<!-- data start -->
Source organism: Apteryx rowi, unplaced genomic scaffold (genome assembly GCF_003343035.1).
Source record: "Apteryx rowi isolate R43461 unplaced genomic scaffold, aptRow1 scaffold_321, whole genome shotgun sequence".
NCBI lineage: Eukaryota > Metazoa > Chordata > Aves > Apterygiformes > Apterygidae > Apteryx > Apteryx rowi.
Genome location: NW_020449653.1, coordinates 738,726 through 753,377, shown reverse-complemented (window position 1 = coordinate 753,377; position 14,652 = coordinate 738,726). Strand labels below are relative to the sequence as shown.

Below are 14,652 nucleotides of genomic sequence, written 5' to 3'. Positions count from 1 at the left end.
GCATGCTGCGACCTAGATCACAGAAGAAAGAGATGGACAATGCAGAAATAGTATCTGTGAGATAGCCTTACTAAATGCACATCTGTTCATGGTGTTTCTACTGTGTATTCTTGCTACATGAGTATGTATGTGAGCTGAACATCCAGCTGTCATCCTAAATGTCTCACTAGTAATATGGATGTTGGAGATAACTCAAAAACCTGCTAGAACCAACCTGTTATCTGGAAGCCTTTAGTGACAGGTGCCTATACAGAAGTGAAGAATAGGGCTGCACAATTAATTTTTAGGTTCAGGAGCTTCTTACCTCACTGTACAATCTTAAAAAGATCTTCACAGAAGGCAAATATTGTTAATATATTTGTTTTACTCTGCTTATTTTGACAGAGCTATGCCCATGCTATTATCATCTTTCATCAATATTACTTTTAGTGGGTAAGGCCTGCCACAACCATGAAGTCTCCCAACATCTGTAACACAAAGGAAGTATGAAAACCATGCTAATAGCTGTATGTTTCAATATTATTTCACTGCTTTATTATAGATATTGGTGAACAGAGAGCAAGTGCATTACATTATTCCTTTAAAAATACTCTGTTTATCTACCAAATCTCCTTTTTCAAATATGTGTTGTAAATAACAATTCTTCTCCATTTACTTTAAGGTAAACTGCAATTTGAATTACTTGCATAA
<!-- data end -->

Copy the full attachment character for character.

Source organism: Apteryx rowi, unplaced genomic scaffold (genome assembly GCF_003343035.1).
Source record: "Apteryx rowi isolate R43461 unplaced genomic scaffold, aptRow1 scaffold_321, whole genome shotgun sequence".
NCBI lineage: Eukaryota > Metazoa > Chordata > Aves > Apterygiformes > Apterygidae > Apteryx > Apteryx rowi.
Genome location: NW_020449653.1, coordinates 738,726 through 753,377, shown reverse-complemented (window position 1 = coordinate 753,377; position 14,652 = coordinate 738,726). Strand labels below are relative to the sequence as shown.

Below are 14,652 nucleotides of genomic sequence, written 5' to 3'. Positions count from 1 at the left end.
GCATGCTGCGACCTAGATCACAGAAGAAAGAGATGGACAATGCAGAAATAGTATCTGTGAGATAGCCTTACTAAATGCACATCTGTTCATGGTGTTTCTACTGTGTATTCTTGCTACATGAGTATGTATGTGAGCTGAACATCCAGCTGTCATCCTAAATGTCTCACTAGTAATATGGATGTTGGAGATAACTCAAAAACCTGCTAGAACCAACCTGTTATCTGGAAGCCTTTAGTGACAGGTGCCTATACAGAAGTGAAGAATAGGGCTGCACAATTAATTTTTAGGTTCAGGAGCTTCTTACCTCACTGTACAATCTTAAAAAGATCTTCACAGAAGGCAAATATTGTTAATATATTTGTTTTACTCTGCTTATTTTGACAGAGCTATGCCCATGCTATTATCATCTTTCATCAATATTACTTTTAGTGGGTAAGGCCTGCCACAACCATGAAGTCTCCCAACATCTGTAACACAAAGGAAGTATGAAAACCATGCTAATAGCTGTATGTTTCAATATTATTTCACTGCTTTATTATAGATATTGGTGAACAGAGAGCAAGTGCATTACATTATTCCTTTAAAAATACTCTGTTTATCTACCAAATCTCCTTTTTCAAATATGTGTTGTAAATAACAATTCTTCTCCATTTACTTTAAGGTAAACTGCAATTTGAATTACTTGCATAA